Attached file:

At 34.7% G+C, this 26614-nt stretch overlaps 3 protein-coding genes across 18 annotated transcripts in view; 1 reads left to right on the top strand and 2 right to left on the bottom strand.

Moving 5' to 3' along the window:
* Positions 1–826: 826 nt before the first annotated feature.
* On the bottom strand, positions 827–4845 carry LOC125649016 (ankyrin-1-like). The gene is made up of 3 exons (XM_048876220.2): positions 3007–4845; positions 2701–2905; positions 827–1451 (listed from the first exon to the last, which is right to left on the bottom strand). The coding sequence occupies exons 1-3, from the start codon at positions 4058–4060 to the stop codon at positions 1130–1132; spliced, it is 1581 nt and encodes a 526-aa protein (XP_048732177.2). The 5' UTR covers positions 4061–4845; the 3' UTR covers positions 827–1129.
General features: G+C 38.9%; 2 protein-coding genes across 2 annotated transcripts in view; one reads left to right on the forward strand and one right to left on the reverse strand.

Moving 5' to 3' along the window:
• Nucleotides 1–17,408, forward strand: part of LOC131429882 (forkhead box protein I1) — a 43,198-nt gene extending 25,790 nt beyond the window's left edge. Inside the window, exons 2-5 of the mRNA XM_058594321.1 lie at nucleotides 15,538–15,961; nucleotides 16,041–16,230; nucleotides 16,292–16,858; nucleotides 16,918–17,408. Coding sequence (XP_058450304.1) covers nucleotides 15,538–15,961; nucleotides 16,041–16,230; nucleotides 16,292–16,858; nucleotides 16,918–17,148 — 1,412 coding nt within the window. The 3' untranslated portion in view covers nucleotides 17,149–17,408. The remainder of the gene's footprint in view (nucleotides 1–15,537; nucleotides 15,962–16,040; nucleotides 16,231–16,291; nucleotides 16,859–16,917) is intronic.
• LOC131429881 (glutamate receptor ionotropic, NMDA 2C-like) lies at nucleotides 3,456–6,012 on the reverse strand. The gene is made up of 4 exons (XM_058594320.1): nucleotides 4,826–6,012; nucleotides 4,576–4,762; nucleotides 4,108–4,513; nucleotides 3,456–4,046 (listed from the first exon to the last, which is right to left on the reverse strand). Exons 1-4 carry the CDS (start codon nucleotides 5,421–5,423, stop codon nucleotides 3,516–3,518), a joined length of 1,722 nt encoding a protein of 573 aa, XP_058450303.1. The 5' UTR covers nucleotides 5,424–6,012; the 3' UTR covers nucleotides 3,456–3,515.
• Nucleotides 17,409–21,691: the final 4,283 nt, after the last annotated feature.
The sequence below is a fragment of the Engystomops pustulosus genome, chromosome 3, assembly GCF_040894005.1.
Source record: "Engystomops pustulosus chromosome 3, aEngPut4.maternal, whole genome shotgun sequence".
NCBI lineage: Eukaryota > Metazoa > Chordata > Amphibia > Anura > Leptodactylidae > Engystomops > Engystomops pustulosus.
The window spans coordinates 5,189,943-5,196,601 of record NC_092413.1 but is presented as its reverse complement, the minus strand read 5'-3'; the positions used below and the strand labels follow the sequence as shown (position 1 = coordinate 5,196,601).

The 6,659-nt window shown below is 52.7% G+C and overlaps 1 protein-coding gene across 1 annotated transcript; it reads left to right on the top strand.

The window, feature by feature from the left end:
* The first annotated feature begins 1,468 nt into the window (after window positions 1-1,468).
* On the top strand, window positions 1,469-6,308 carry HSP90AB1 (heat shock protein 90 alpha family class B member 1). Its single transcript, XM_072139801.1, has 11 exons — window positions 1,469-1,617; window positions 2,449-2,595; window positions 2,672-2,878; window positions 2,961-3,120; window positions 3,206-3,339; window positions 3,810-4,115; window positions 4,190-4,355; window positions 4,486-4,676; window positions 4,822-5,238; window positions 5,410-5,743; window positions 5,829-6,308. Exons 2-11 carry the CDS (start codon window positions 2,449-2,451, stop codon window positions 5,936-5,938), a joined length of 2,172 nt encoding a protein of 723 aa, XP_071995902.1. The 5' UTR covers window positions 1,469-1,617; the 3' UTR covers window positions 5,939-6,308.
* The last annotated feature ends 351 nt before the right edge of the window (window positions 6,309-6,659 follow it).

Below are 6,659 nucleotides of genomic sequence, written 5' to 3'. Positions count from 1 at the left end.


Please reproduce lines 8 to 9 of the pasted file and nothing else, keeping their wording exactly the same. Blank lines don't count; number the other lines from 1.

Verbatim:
• LOC131429881 (glutamate receptor ionotropic, NMDA 2C-like) lies at nucleotides 3,456–6,012 on the reverse strand. The gene is made up of 4 exons (XM_058594320.1): nucleotides 4,826–6,012; nucleotides 4,576–4,762; nucleotides 4,108–4,513; nucleotides 3,456–4,046 (listed from the first exon to the last, which is right to left on the reverse strand). Exons 1-4 carry the CDS (start codon nucleotides 5,421–5,423, stop codon nucleotides 3,516–3,518), a joined length of 1,722 nt encoding a protein of 573 aa, XP_058450303.1. The 5' UTR covers nucleotides 5,424–6,012; the 3' UTR covers nucleotides 3,456–3,515.
• Nucleotides 17,409–21,691: the final 4,283 nt, after the last annotated feature.